Morgan Stanley's Views On USDCNY, Chinese Equities In 2016/2017

With outflows replacing inflows and additional risk factors, Morgan Stanley analysts believe the Chinese renminbi will depreciate against the USD on a fundamentals basis, and any tactical stabilization of the RMB should likely be short-lived.

Chetan Ahya and team at Morgan Stanley in their January 11, 2016 research note titled: “RMB Regime Change: Part 2” continue to recommend avoiding old economy China names and HK-listed China banks.

RMB to move to greater depreciation path from 3Q16 on

Ahya and colleagues note that on August 11, 2015, policy makers took up a shift to a new currency management regime, from managing the RMB stably against the U.S. dollar to anchoring relative stability in a trade-weighted index. They reckon the RMB regime shift will enter its second stage from 3Q16 onward.

The analysts say that though they were earlier anticipating the depreciation in the NEER to commence from 1Q17 onwards, recent developments including intense capital outflows and increased trilemma-related pressures (viz.: flexibility of exchange rate, openness of capital account and control over domestic interest rates) mean that policy makers will almost inevitably have to choose between exchange rate stability or preserving their ability to trim interest rates to manage deflationary pressures.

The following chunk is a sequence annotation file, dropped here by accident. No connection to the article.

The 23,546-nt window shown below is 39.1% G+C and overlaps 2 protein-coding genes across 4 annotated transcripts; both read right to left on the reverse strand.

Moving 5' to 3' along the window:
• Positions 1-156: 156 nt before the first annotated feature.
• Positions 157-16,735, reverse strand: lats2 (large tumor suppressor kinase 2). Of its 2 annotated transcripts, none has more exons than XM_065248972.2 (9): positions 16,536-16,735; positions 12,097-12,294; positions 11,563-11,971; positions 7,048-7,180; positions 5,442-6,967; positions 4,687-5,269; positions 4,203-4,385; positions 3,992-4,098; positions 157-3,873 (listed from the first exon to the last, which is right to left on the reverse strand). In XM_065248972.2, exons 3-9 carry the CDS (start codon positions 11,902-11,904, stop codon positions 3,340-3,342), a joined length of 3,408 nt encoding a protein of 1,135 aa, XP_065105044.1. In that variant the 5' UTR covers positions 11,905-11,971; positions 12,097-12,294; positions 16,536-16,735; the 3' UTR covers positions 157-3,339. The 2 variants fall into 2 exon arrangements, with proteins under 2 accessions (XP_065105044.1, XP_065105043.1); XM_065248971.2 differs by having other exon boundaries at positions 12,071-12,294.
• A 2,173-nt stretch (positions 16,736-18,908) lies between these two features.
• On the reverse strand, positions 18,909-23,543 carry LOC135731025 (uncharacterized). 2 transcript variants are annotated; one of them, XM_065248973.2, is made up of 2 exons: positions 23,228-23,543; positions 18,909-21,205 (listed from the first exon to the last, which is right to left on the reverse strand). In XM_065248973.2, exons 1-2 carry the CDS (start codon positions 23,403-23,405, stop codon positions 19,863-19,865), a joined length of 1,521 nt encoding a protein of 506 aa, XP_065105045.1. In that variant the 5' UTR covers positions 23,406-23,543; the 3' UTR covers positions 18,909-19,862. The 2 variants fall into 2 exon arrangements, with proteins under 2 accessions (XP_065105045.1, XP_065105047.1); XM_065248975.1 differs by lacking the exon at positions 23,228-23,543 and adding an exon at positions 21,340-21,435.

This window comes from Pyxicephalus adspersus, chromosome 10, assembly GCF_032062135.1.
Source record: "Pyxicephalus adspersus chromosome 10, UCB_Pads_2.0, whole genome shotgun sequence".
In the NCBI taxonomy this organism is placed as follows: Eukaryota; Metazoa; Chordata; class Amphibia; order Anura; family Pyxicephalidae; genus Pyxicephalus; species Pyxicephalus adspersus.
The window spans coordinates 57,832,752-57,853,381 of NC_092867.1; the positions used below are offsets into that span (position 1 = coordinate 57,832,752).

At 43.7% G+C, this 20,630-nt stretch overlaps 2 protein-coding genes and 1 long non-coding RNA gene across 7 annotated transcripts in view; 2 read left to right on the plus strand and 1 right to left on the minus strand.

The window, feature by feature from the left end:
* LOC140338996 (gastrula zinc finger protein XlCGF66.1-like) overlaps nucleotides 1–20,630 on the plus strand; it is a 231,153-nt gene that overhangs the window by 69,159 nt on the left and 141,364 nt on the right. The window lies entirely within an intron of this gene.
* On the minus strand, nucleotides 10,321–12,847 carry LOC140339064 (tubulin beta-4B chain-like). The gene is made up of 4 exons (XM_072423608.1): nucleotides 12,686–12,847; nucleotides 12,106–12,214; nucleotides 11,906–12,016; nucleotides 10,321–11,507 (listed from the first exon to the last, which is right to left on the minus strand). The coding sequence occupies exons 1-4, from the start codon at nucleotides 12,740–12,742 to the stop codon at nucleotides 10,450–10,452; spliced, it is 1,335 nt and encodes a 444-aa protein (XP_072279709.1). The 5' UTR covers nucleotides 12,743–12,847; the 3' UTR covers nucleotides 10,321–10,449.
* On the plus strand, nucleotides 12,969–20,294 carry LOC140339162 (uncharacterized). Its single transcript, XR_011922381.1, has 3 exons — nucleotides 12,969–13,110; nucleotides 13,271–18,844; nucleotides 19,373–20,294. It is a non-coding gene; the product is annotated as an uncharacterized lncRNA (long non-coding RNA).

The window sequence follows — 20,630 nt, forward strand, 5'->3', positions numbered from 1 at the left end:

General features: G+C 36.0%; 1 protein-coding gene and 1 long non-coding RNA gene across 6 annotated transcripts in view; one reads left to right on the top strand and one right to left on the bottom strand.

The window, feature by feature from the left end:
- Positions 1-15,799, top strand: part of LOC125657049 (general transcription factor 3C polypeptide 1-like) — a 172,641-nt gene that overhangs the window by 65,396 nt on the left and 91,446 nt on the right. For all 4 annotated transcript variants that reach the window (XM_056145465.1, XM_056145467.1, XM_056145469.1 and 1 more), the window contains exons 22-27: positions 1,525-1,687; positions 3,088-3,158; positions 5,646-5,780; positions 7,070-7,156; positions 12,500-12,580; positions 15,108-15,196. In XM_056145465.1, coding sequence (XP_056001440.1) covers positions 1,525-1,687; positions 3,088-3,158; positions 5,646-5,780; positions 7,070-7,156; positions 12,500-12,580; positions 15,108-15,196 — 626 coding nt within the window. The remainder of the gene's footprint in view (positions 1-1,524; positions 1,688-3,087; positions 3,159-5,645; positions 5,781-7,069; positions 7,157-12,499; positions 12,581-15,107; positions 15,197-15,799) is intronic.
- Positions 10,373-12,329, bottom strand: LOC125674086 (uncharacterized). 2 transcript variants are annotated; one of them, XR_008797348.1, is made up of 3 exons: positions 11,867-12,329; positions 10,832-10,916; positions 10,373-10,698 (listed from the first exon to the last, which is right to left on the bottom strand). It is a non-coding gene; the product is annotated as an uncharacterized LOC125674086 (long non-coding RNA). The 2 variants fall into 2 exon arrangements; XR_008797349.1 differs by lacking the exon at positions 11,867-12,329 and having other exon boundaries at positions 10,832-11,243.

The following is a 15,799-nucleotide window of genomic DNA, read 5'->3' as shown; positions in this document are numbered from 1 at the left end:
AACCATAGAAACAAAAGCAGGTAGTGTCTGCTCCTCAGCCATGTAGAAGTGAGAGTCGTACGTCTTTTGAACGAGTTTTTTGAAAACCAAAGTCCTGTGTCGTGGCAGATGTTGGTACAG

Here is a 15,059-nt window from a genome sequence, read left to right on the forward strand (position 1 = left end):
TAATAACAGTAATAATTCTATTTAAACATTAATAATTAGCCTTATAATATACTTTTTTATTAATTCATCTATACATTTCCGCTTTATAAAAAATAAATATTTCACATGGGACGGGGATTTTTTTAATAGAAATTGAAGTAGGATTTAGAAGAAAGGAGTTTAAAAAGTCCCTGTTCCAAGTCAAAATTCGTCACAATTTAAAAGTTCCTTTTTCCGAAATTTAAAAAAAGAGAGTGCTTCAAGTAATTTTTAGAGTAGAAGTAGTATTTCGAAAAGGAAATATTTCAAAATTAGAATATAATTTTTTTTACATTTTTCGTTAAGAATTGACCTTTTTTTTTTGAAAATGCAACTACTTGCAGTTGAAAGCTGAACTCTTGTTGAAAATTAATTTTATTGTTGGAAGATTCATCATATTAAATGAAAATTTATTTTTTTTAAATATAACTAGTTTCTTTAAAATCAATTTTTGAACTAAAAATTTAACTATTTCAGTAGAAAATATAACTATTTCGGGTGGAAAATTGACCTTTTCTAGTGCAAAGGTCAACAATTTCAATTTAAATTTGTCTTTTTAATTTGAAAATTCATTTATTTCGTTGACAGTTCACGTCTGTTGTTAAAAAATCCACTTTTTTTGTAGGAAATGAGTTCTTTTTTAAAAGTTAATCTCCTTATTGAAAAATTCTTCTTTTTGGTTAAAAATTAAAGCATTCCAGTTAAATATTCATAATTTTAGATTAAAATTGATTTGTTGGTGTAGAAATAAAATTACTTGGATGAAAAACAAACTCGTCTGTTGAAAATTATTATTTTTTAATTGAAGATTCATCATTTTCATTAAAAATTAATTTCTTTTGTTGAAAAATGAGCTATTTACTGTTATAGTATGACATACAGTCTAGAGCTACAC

Ahya et al. assume a 2% depreciation of the NEER in 2H16 and anticipate the NEER would depreciate a further 5.5% next year. They argue that this would imply USDCNY will move to 6.98 by end-2016 and 7.31 by end-2017:

RMB regime change

The MS analysts note real interest rate differentials between China and the US also started to narrow from mid-2014, after having been stable over the preceding three years:

Declining FX reserves

Ahya and team argue the ideal solution to address the disinflationary pressures would be for policy makers in China to accept slower growth in line with the potential growth dynamic and effect a quick adjustment in the form of cutting excess capacity, lowering the ratio of investment to GDP, and rapid clean-up of banking system NPLs.

Highlighting the unattractiveness of the Chinese RMB, the analysts point out that even if one simplistically assumes the capital account flows are driven by carry trades in different forms by the real sector and financial sector, the following graph clearly shows a meaningful shift in attractiveness of those carry trades:

RMB no longer attractive

MS downgrades offshore China/HK equity index

Turning their focus to implications for equity markets, Ahya and team cite Morgan Stanley’s FX and economics team’s 2016 and 2017 forecasts for CNY/USD, which led them to downgrade their offshore China equity index base case targets by between 3% (Hang Seng) and 10% (HSCEI):

Price targets

The following table highlights how the new MS earnings forecasts differ from current bottom-up consensus. They note for all three indices, their forecasts are materially below consensus for earnings growth over the next two years. For instance, for HSCEI, the MS analysts forecast -2% in 2016 and +1% in 2017, while the consensus projects +3% and +10% respectively:

MS forecasts

Ahya and team continue to overweight MSCI Hong Kong in their EM/APxJ country model, and EW MSCI China (with less preference for HSCEI).